So if unless you just LIKE PAIN you should start by getting your game working at 60FPS and then see if you even have any CPU left over. :slight_smile: If not the whole discussion is irrelevant.

Technically whatever technique you use it won’t be millisecond-accurate anyway, whether the framerate is capped or uncapped.

Arduino’s millis() function will typically return an accurate number of milliseconds since the program started, so you can use it to make timers for doing roughly accurate timing.

Be aware that the timer will eventually overflow and reset to zero.
It would take ~50 days, so unless you’re making a virtual pet and putting the Arduboy into sleep mode it won’t be an issue, but it’s good to be aware anyway.

Why ~50 days?

millis is actually unsigned long millis(void), and an unsigned long on an AVR chip (like the Arduboy’s) is 32 bits, so it will overflow when 4294967296 milliseconds have elapsed.
That’s ~4294967.3 seconds, or ~71582.79 minutes, or ~1193.1 hours, or ~49.72 days.

There’s also unsigned long micros(void), which is more precise.
It’s probably more precise than you need and it will overflow much quicker (specifically in just over one hour), but I’ll mention it anyway.

I remember I actually wrote a millis-based timer once (probably because someone was asking something similar), but I can’t remember where I put it.

It’s not particularly difficult though. (Unless you need to take overflow into account.)
Something rudimentary like this should work:

class Timer
{
public:
	using TimePoint = decltype(millis());
	using Duration = decltype(Time(0) - Time(0));
	
private:
	TimePoint startTime;
	TimePoint currentTime;
	
public:
	Duration getElapsedTime() const
	{
		return (this->currentTime - this->startTime);
	}
	
	bool hasElapsed(Duration duration) const
	{
		return (this->getElapsedTime() >= duration);
	}

	void reset()
	{
		this->startTime = millis();
		this->currentTime = this->startTime;
	}
	
	void update()
	{
		this->currentTime = millis();
	}
};

There’s a relevant article here.

I’ve modified the code in it to demonstrate that Timer class I just threw together:

// Milliseconds of on-time
constexpr unsigned long onTime = 250;

// Milliseconds of off-time
constexpr unsigned long offTime = 750;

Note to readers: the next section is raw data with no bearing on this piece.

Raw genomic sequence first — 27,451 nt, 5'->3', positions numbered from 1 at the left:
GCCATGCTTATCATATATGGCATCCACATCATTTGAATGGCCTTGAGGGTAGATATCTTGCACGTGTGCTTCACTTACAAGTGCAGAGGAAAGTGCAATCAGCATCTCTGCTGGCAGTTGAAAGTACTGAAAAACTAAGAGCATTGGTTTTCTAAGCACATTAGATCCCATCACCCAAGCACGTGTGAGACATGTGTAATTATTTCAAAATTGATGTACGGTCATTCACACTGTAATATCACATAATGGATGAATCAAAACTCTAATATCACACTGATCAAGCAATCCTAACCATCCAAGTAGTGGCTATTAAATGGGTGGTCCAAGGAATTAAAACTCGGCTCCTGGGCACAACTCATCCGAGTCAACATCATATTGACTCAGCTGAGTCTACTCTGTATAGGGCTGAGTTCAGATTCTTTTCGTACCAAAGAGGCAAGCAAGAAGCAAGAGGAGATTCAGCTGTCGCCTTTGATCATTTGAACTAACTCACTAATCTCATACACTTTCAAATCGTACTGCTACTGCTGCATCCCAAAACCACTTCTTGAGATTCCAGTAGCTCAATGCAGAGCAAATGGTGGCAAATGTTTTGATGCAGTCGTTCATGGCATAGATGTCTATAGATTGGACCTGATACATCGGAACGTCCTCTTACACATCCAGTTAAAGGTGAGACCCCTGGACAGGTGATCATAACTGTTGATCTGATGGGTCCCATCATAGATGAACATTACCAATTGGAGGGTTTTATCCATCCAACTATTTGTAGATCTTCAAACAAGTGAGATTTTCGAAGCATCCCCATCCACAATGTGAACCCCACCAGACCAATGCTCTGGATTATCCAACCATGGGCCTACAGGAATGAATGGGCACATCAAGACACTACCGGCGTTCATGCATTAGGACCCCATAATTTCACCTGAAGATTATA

// LED pin index
constexpr int ledPin = 13;

// Current LED state
int ledState = LOW;

Timer timer;

void setup()
{
	// Set the digital pin as an output
	pinMode(ledPin, OUTPUT);

	// Reset the timer
	timer.reset();
}

void loop()
{
	// Update the timer
	timer.update();

	switch(ledState)
	{
		case HIGH:
			if(timer.hasElapsed(onTime))
			{
				// Reset the timer
				timer.reset();

				// Set the state low
				ledState = LOW;

				// Update the LED
				digitalWrite(ledPin, ledState);
			}
			break;
		case LOW:
			if(timer.hasElapsed(offTime))
			{
				// Reset the timer
				timer.reset();

				// Set the state high
				ledState = HIGH;

				// Update the LED
				digitalWrite(ledPin, ledState);
			}
			break;
	}
}

Bear in mind that the time being tested here is the time at the start of the loop,
so the duration being measured is the duration between the start of one loop to the start of the next.

Dealing with time can get tricky because varying amounts of time pass between each line of code, so where (or when?) you take a time reading becomes part of the code’s logic and can have an impact on the code’s behaviour.

Good point. I think I will probably only need to use nextFrameDev() anyway. And cpuLoad() will definitely be useful for displaying the data. Thanks for all the useful responses!

Remember nextFrameDEV() is really only intended to be used when developing and you want the feedback via the LED. Once you have completed your coding and testing, flip back to the ‘proper’ function nextFrame().

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I will. :wink: